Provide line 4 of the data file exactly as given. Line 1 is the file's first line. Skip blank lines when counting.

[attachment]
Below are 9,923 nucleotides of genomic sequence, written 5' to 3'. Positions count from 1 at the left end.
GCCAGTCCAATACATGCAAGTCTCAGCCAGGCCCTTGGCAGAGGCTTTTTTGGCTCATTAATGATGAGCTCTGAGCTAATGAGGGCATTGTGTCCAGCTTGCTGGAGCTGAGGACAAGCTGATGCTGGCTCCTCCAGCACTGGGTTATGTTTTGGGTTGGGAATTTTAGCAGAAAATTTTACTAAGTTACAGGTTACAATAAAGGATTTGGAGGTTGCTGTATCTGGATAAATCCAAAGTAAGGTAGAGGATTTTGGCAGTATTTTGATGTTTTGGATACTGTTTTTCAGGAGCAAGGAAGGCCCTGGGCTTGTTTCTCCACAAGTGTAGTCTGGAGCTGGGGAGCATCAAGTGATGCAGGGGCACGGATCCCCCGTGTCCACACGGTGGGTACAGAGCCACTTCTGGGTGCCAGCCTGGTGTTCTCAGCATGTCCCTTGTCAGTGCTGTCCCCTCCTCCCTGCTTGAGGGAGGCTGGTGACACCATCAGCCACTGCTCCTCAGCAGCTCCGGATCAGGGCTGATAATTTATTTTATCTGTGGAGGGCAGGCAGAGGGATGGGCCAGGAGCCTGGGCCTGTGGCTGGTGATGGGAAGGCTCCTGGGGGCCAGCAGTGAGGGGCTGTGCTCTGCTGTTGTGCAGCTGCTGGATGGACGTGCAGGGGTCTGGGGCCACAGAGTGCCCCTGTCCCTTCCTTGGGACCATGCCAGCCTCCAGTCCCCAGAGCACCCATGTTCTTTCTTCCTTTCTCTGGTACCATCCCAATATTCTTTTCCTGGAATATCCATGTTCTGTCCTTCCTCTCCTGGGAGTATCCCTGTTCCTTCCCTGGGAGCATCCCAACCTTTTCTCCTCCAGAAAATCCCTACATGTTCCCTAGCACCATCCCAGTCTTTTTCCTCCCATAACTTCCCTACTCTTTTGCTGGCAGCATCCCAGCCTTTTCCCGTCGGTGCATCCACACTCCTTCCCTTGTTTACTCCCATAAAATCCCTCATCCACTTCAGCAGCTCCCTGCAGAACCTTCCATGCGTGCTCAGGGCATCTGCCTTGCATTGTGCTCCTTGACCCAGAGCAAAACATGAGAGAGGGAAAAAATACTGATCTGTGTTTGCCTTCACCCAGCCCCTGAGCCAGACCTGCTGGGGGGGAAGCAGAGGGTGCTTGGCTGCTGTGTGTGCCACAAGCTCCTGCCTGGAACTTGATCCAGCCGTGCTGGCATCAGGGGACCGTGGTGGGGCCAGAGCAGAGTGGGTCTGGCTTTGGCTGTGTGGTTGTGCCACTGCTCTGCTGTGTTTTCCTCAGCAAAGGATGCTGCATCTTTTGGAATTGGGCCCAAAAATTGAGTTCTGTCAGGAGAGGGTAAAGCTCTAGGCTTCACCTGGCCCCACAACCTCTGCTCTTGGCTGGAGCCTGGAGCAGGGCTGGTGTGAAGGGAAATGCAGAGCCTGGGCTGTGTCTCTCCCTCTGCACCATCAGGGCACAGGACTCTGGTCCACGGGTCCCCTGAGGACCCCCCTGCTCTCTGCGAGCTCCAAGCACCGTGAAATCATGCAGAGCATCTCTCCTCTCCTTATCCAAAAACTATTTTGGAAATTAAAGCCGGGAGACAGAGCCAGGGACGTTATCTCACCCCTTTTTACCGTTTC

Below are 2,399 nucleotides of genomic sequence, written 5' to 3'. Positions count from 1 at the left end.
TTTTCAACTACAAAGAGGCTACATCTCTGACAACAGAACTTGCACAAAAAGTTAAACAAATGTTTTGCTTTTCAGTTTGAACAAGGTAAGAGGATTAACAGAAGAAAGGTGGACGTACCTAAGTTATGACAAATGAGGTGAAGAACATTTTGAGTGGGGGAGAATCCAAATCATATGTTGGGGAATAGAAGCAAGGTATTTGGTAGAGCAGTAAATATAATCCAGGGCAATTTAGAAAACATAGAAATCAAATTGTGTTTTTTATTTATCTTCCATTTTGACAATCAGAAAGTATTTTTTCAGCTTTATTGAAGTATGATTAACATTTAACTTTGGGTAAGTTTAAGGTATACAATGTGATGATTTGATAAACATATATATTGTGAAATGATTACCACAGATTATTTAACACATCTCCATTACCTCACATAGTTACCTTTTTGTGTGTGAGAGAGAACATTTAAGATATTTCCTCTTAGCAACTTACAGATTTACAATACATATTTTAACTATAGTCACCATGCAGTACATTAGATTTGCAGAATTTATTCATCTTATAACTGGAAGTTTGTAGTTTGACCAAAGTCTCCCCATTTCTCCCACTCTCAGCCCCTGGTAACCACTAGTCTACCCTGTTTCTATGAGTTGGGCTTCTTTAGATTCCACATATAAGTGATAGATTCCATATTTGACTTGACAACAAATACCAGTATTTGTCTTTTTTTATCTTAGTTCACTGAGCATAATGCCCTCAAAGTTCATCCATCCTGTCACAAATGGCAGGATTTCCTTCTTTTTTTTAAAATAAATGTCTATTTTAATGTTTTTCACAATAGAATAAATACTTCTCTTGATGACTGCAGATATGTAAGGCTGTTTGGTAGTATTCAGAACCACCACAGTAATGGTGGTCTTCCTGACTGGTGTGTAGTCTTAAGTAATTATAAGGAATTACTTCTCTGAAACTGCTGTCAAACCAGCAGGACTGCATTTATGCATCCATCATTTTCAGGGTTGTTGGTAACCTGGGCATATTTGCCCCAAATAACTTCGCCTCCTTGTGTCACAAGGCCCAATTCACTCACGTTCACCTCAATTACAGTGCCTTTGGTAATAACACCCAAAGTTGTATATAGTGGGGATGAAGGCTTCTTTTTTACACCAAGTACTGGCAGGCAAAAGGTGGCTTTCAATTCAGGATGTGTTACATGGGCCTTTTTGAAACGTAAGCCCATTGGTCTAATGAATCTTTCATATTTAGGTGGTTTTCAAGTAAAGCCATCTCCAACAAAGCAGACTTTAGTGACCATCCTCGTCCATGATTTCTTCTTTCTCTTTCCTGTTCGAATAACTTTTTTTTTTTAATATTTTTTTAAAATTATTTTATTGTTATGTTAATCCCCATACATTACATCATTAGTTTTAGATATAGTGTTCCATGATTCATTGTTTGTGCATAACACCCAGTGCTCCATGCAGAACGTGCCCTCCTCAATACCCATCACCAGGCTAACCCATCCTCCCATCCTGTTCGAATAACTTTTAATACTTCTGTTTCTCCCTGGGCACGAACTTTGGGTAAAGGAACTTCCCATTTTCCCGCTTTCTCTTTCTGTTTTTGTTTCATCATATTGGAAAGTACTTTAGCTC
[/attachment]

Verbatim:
TTTTCAACTACAAAGAGGCTACATCTCTGACAACAGAACTTGCACAAAAAGTTAAACAAATGTTTTGCTTTTCAGTTTGAACAAGGTAAGAGGATTAACAGAAGAAAGGTGGACGTACCTAAGTTATGACAAATGAGGTGAAGAACATTTTGAGTGGGGGAGAATCCAAATCATATGTTGGGGAATAGAAGCAAGGTATTTGGTAGAGCAGTAAATATAATCCAGGGCAATTTAGAAAACATAGAAATCAAATTGTGTTTTTTATTTATCTTCCATTTTGACAATCAGAAAGTATTTTTTCAGCTTTATTGAAGTATGATTAACATTTAACTTTGGGTAAGTTTAAGGTATACAATGTGATGATTTGATAAACATATATATTGTGAAATGATTACCACAGATTATTTAACACATCTCCATTACCTCACATAGTTACCTTTTTGTGTGTGAGAGAGAACATTTAAGATATTTCCTCTTAGCAACTTACAGATTTACAATACATATTTTAACTATAGTCACCATGCAGTACATTAGATTTGCAGAATTTATTCATCTTATAACTGGAAGTTTGTAGTTTGACCAAAGTCTCCCCATTTCTCCCACTCTCAGCCCCTGGTAACCACTAGTCTACCCTGTTTCTATGAGTTGGGCTTCTTTAGATTCCACATATAAGTGATAGATTCCATATTTGACTTGACAACAAATACCAGTATTTGTCTTTTTTTATCTTAGTTCACTGAGCATAATGCCCTCAAAGTTCATCCATCCTGTCACAAATGGCAGGATTTCCTTCTTTTTTTTAAAATAAATGTCTATTTTAATGTTTTTCACAATAGAATAAATACTTCTCTTGATGACTGCAGATATGTAAGGCTGTTTGGTAGTATTCAGAACCACCACAGTAATGGTGGTCTTCCTGACTGGTGTGTAGTCTTAAGTAATTATAAGGAATTACTTCTCTGAAACTGCTGTCAAACCAGCAGGACTGCATTTATGCATCCATCATTTTCAGGGTTGTTGGTAACCTGGGCATATTTGCCCCAAATAACTTCGCCTCCTTGTGTCACAAGGCCCAATTCACTCACGTTCACCTCAATTACAGTGCCTTTGGTAATAACACCCAAAGTTGTATATAGTGGGGATGAAGGCTTCTTTTTTACACCAAGTACTGGCAGGCAAAAGGTGGCTTTCAATTCAGGATGTGTTACATGGGCCTTTTTGAAACGTAAGCCCATTGGTCTAATGAATCTTTCATATTTAGGTGGTTTTCAAGTAAAGCCATCTCCAACAAAGCAGACTTTAGTGACCATCCTCGTCCATGATTTCTTCTTTCTCTTTCCTGTTCGAATAACTTTTTTTTTTTAATATTTTTTTAAAATTATTTTATTGTTATGTTAATCCCCATACATTACATCATTAGTTTTAGATATAGTGTTCCATGATTCATTGTTTGTGCATAACACCCAGTGCTCCATGCAGAACGTGCCCTCCTCAATACCCATCACCAGGCTAACCCATCCTCCCATCCTGTTCGAATAACTTTTAATACTTCTGTTTCTCCCTGGGCACGAACTTTGGGTAAAGGAACTTCCCATTTTCCCGCTTTCTCTTTCTGTTTTTGTTTCATCATATTGGAAAGTACTTTAGCTC